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UFC 123: By the Odds

In at least one way, UFC 123 is already a disappointment. To me, anyway.

I would have thought that when you put Lyoto Machida – a fighter known for drinking his own urine – together with "Rampage" Jackson – a fighter known for his played out bad breath jokes – we would have had comedy gold by now. I would have thought the combination of necessity and opportunity would help break some new ground in the field of bad breath jokes. Sort of like the polio vaccine, only much, much less helpful to society.

No such luck so far. Guess that means we'll have to put our hopes in the fights themselves to entertain us. Let's start with a look at how oddsmakers think Saturday night's event will play out, along with some suggestions on where they might be wrong.

Lyoto Machida (-280) vs. Quinton "Rampage" Jackson (+220)

After losing to Rashad Evans last May, Jackson admitted that ring rust may have been a factor. Then he spent six months on the shelf before his next fight, so he must not be too terribly worried about it. Machida is the favorite mostly for stylistic reasons. He won't stand right in front of Jackson and trade power shots, and when you look at Jackson's recent wins you mostly see a bunch of guys who have tried to do just that. Machida will be in and out, hither and thither all night long. Will this frustrate an already frustratable Jackson? Maybe, but he still only needs one good punch to change his fortunes.
My pick: In straight-up picks, I'll go with Machida, but if we're talking about value for your money, Jackson at +220 is the best underdog pick on the card.

Matt Hughes (+145) vs. B.J. Penn (-175)

The last time these two fought, Penn's legendary takedown defense was overcome by his even more legendary tendency to get suddenly tired. Okay, that's an oversimplification, but still. Hughes kept the pressure on, which is what Hughes does, and by the third round Penn had become a fraction of the fighter he was in the first, which is what Penn does, or at least what he did back in 2006. These days his conditioning seems in order and it's his motivation we question. Hughes? He's still Hughes, just a little older and a touch slower, which might make all the difference if he can't get this to the mat when he wants to.
My pick: Penn. He shows up in shape these days, and he knows he needs this win. If he can stop the takedown consistently Hughes will run out of ideas. With these odds, though, I'd save it for a parlay.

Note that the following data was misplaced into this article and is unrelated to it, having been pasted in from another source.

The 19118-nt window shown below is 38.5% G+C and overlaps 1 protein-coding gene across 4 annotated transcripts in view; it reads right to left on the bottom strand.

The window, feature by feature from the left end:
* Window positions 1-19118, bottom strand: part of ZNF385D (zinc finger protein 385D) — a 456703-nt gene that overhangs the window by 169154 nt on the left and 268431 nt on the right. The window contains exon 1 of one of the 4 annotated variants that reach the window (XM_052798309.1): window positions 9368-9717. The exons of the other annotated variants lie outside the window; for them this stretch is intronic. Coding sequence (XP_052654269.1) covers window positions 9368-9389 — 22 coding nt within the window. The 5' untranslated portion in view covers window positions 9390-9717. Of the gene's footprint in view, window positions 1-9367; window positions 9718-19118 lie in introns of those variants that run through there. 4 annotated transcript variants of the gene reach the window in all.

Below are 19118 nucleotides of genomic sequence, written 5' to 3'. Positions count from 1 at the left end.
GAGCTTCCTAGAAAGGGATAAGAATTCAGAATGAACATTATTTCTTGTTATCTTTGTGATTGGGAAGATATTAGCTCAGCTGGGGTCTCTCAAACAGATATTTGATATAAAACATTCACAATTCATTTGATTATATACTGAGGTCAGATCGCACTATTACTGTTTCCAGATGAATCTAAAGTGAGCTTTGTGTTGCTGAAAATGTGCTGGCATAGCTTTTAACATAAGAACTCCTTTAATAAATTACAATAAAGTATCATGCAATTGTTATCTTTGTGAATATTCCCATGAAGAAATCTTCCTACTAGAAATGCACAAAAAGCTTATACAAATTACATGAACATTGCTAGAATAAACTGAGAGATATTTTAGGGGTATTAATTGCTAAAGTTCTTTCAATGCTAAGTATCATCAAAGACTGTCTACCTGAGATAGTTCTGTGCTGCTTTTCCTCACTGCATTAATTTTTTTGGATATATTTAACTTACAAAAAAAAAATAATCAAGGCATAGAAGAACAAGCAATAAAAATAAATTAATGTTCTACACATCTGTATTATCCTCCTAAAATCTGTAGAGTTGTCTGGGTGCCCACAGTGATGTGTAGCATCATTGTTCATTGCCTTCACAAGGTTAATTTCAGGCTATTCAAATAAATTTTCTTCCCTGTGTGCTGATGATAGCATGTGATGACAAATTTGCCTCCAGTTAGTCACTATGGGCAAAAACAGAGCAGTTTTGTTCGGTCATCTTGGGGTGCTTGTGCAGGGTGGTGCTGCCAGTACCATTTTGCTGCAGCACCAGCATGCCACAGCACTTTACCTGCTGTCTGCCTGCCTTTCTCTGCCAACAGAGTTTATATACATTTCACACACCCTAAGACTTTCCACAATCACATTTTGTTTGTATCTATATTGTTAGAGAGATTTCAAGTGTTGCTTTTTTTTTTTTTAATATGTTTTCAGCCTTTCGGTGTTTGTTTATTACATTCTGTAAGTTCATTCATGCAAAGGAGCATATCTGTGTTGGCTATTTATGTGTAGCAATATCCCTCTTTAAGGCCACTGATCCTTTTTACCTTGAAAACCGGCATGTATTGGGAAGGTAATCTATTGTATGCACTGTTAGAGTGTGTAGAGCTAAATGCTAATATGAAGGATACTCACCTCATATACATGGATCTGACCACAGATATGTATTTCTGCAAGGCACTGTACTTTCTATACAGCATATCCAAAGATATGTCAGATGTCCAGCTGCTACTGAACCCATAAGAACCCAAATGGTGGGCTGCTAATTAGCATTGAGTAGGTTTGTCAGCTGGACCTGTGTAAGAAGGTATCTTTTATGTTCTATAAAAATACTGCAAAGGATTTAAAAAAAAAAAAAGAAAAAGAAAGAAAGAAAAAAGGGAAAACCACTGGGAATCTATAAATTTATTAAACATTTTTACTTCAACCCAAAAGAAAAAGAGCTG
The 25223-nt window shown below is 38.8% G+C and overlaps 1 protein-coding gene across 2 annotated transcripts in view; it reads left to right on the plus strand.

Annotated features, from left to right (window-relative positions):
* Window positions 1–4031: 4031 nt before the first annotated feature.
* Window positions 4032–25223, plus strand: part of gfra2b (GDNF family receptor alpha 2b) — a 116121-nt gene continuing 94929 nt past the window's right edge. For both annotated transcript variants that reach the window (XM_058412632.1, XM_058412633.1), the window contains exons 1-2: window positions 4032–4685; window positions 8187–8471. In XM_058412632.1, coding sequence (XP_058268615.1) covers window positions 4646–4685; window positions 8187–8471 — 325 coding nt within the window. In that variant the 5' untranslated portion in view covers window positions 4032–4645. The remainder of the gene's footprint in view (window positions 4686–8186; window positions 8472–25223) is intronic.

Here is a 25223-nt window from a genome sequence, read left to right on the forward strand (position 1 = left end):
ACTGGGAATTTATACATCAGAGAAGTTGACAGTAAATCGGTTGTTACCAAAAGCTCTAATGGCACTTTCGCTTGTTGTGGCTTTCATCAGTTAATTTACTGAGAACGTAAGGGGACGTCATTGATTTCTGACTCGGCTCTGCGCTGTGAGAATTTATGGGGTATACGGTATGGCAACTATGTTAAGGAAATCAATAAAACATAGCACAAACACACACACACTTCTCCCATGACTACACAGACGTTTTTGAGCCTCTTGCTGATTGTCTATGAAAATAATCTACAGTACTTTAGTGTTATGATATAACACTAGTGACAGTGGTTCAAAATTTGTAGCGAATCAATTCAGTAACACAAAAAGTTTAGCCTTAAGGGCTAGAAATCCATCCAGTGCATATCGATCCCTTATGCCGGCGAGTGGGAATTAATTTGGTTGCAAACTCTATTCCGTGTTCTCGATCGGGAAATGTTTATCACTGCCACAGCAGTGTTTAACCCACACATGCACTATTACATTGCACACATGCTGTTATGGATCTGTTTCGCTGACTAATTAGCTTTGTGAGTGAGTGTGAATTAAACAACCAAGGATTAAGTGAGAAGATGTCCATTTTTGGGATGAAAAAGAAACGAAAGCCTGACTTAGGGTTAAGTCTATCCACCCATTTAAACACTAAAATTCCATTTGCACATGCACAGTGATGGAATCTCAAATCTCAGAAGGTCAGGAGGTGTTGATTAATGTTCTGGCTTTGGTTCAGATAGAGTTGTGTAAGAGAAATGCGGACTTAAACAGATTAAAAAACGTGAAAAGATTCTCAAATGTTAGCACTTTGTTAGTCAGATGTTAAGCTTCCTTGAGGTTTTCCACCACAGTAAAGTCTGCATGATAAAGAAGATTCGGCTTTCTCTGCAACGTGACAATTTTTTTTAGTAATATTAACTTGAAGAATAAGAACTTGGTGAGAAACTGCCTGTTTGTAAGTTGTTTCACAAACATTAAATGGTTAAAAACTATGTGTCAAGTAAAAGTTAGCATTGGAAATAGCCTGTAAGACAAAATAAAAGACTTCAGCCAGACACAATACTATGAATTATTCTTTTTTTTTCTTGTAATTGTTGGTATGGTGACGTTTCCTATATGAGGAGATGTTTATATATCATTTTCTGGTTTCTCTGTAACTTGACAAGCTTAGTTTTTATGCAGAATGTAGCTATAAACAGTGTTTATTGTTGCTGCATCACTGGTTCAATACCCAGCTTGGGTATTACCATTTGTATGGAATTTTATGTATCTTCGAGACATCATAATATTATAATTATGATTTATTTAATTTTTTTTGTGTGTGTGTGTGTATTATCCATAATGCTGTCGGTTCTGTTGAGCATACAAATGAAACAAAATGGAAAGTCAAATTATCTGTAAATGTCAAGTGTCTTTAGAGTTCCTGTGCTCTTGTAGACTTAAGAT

Gerald Harris (-265) vs. Maiquel Falcao (+205)

At first glance, the 25-3 Brazilian who goes by the nickname "Big Rig" seems like a solid underdog bet. But even after watching YouTube highlight videos where he head stomps people to the soaring sounds of a power ballad, you have to ask yourself, 'Yeah, but how will he do against a quality American wrestler?' We don't know the answer to that, just like we don't know if the bright lights of the UFC will freak him out in his first fight. What we do know is that Harris will slam you into a frozen zombie state, and he will be trying for it from the first minute to the last.
My pick: Harris. Falcao might be worth small action, but you'll have only yourself to blame if the guy you know almost nothing about turns out to be exactly who the oddsmakers thought he was.

Phil Davis (-650) vs. Tim Boetsch (+450)

Boetsch is commonly billed as a wrestling-based fighter with raw caveman power, but oddly enough, he does not have a great track record against other wrestlers. Matt Hamill, Jason Brilz, and Vladimir Matyushenko all have victories over him, and none of them have Davis' college wrestling credentials. Oddsmakers know this, which is why they've labeled this fight a mismatch of Strikeforce proportions. Still, it's not Bobby Lashley-Wes Sims over here, so there's a chance, however small, that Boetsch could catch Davis with something.
My pick: Davis. The odds make it silly to even think about putting money down, but there's just no way I see "Mr. Wonderful" losing this fight. Save it for your parlay.

George Sotiropoulos (-260) vs. Joe Lauzon (+200)

At first glance, it seems as if an experienced, talented fighter like Lauzon deserves to be closer than a 2-1 underdog against a guy whose impressive six-fight UFC win streak includes a lot of unimpressive opponents. Then you stop and ask yourself, what does Lauzon do significantly better than Sotiropoulos? Not jiu-jitsu, and not striking. Probably not even Octagon control. He's tough and he's well-rounded, but so is Sotiropoulos, who also just seems a little bit better in every area.
My pick: Sotiropoulos. Of all the 2-1 underdogs on the main card, I like Lauzon's chances the least. He's a good guy and a solid all-around fighter, but sometimes that's just not enough.

Quick picks:

- Dennis Hallman (+125) over Karo Parisyan (-155). Parisyan's win over Ben Mortimer in July means almost nothing, and even then he had to have his fight moved the opener because of his anxiety issues. I fear he's still not well, and that will show against a vet like Hallman.

- Brian Foster (-145) over Matt Brown (+115). For too long Brown has relied on toughness first and technique second. It's catching up with him lately, and will continue to do so against the hard-hitting Foster.

- T.J. O'Brien (+130) over Paul Kelly (-160). O'Brien's size and submissions game will edge out Kelly's experience in the Octagon.

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